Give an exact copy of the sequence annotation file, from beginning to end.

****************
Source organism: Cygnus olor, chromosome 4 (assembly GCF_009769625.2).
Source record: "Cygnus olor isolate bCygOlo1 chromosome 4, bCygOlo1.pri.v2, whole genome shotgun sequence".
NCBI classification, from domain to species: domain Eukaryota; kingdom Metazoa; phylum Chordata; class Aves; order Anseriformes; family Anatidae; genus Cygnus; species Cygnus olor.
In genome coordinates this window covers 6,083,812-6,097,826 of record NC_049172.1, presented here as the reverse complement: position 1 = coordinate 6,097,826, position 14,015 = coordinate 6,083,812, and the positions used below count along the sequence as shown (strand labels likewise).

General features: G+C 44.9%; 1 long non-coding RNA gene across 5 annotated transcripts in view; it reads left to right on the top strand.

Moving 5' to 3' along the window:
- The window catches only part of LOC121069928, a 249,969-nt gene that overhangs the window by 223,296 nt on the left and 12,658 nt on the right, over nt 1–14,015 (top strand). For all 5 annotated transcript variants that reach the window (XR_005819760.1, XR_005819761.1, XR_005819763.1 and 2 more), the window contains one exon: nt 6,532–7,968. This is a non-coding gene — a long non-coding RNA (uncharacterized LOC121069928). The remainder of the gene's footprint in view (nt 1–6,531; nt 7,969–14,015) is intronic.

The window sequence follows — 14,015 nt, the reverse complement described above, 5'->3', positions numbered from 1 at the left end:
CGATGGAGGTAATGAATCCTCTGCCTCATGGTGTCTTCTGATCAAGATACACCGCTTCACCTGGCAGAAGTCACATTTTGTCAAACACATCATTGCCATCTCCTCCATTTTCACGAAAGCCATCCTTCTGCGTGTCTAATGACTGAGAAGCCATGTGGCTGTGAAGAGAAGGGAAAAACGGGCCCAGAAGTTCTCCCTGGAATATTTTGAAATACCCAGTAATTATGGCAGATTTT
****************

Source organism: Cygnus olor, chromosome 4 (assembly GCF_009769625.2).
Source record: "Cygnus olor isolate bCygOlo1 chromosome 4, bCygOlo1.pri.v2, whole genome shotgun sequence".
NCBI classification, from domain to species: domain Eukaryota; kingdom Metazoa; phylum Chordata; class Aves; order Anseriformes; family Anatidae; genus Cygnus; species Cygnus olor.
In genome coordinates this window covers 6,083,812-6,097,826 of record NC_049172.1, presented here as the reverse complement: position 1 = coordinate 6,097,826, position 14,015 = coordinate 6,083,812, and the positions used below count along the sequence as shown (strand labels likewise).

General features: G+C 44.9%; 1 long non-coding RNA gene across 5 annotated transcripts in view; it reads left to right on the top strand.

Moving 5' to 3' along the window:
- The window catches only part of LOC121069928, a 249,969-nt gene that overhangs the window by 223,296 nt on the left and 12,658 nt on the right, over nt 1–14,015 (top strand). For all 5 annotated transcript variants that reach the window (XR_005819760.1, XR_005819761.1, XR_005819763.1 and 2 more), the window contains one exon: nt 6,532–7,968. This is a non-coding gene — a long non-coding RNA (uncharacterized LOC121069928). The remainder of the gene's footprint in view (nt 1–6,531; nt 7,969–14,015) is intronic.

The window sequence follows — 14,015 nt, the reverse complement described above, 5'->3', positions numbered from 1 at the left end:
CGATGGAGGTAATGAATCCTCTGCCTCATGGTGTCTTCTGATCAAGATACACCGCTTCACCTGGCAGAAGTCACATTTTGTCAAACACATCATTGCCATCTCCTCCATTTTCACGAAAGCCATCCTTCTGCGTGTCTAATGACTGAGAAGCCATGTGGCTGTGAAGAGAAGGGAAAAACGGGCCCAGAAGTTCTCCCTGGAATATTTTGAAATACCCAGTAATTATGGCAGATTTT